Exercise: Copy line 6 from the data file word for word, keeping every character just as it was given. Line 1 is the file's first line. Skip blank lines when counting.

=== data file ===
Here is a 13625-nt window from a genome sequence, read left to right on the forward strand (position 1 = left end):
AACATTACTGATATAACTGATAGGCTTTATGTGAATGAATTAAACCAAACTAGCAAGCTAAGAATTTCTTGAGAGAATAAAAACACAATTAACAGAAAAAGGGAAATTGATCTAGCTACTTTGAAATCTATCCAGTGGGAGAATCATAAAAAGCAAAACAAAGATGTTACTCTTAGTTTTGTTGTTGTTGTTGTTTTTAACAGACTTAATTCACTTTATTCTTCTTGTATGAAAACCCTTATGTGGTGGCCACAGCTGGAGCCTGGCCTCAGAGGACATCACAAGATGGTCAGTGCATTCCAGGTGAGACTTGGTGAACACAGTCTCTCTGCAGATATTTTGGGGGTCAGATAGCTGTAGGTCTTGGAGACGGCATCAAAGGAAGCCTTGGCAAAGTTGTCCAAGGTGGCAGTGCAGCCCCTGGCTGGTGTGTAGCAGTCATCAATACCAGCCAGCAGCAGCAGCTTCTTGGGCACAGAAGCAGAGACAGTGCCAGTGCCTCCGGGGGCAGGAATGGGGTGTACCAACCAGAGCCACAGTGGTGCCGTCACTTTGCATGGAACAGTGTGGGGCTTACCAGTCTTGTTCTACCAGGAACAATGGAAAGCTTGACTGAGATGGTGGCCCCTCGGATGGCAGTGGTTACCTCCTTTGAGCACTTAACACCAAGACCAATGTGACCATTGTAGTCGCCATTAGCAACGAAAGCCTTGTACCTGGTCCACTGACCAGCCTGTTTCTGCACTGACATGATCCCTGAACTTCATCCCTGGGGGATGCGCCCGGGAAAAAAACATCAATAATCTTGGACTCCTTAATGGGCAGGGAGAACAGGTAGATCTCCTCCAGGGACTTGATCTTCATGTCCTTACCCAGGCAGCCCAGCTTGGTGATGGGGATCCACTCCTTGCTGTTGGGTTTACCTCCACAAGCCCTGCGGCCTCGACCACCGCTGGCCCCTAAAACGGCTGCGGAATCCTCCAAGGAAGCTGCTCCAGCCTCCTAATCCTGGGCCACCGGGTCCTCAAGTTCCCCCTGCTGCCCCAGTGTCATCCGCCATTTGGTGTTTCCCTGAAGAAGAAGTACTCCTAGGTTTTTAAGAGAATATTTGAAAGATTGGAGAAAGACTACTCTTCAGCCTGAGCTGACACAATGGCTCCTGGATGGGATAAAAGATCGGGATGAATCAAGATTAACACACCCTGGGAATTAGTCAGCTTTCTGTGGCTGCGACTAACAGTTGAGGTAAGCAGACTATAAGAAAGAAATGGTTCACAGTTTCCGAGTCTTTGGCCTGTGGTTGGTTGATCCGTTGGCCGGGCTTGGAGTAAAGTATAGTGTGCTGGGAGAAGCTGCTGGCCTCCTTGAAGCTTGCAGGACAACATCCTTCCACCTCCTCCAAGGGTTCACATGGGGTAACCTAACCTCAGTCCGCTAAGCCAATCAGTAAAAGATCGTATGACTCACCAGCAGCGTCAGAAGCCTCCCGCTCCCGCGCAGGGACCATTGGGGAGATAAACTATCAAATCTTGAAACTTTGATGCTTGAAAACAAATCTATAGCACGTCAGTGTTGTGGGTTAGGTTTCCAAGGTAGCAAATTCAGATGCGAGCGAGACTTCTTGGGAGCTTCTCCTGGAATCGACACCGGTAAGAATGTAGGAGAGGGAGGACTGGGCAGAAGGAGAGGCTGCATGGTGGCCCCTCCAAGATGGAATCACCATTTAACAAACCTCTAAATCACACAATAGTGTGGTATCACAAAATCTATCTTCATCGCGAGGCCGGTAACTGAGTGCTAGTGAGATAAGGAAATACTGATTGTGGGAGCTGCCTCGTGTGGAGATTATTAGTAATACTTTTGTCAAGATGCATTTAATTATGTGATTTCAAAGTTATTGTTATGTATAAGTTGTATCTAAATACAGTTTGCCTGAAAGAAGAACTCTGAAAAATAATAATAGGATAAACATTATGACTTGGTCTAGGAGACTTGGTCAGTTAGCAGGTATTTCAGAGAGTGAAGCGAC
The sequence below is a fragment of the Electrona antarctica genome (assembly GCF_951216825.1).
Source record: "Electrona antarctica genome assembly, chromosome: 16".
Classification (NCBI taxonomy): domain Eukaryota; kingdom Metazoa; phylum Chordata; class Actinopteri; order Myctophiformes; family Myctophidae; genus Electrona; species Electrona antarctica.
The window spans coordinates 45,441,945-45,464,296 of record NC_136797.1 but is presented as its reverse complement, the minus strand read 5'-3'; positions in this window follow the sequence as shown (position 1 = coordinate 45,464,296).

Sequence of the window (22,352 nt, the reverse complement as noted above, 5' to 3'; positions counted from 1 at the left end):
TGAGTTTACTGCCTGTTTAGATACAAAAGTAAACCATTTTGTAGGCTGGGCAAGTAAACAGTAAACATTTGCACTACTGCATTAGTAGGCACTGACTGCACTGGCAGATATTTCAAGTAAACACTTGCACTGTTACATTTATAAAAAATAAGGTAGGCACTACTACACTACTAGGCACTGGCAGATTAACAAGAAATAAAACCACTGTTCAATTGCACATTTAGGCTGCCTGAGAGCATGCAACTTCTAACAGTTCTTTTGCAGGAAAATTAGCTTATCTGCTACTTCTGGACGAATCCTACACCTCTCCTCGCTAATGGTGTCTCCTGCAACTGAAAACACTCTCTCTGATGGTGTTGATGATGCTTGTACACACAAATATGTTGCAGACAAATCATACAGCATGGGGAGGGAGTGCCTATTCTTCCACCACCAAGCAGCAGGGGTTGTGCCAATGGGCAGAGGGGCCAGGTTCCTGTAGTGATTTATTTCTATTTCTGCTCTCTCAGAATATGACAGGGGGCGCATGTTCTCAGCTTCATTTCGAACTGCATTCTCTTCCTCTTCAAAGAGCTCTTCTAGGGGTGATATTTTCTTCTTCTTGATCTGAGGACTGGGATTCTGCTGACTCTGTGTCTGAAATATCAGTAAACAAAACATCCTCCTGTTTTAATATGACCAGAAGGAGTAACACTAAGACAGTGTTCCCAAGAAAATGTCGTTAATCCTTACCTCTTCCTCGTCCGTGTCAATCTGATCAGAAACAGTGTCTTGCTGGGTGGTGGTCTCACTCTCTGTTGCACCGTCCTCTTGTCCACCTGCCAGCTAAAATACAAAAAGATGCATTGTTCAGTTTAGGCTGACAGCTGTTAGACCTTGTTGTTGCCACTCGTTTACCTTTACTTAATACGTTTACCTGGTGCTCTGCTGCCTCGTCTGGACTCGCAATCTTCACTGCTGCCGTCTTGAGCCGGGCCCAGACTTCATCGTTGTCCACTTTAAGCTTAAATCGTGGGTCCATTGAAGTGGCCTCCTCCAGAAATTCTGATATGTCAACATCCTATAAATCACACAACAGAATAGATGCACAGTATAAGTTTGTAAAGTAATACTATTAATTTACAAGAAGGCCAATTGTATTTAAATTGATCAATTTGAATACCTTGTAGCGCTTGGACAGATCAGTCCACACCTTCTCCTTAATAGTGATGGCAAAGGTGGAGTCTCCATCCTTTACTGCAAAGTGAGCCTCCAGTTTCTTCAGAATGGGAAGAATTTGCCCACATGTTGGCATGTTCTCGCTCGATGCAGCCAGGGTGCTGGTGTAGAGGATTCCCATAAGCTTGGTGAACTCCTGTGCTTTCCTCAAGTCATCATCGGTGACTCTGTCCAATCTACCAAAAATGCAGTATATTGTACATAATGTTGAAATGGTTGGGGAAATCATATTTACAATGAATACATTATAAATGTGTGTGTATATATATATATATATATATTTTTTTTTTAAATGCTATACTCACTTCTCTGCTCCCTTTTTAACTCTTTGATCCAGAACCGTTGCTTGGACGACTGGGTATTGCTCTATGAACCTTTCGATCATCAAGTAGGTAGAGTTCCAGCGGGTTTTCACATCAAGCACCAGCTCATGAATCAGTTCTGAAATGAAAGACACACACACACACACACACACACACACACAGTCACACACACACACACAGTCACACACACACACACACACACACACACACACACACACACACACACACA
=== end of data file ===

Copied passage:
The window spans coordinates 45,441,945-45,464,296 of record NC_136797.1 but is presented as its reverse complement, the minus strand read 5'-3'; positions in this window follow the sequence as shown (position 1 = coordinate 45,464,296).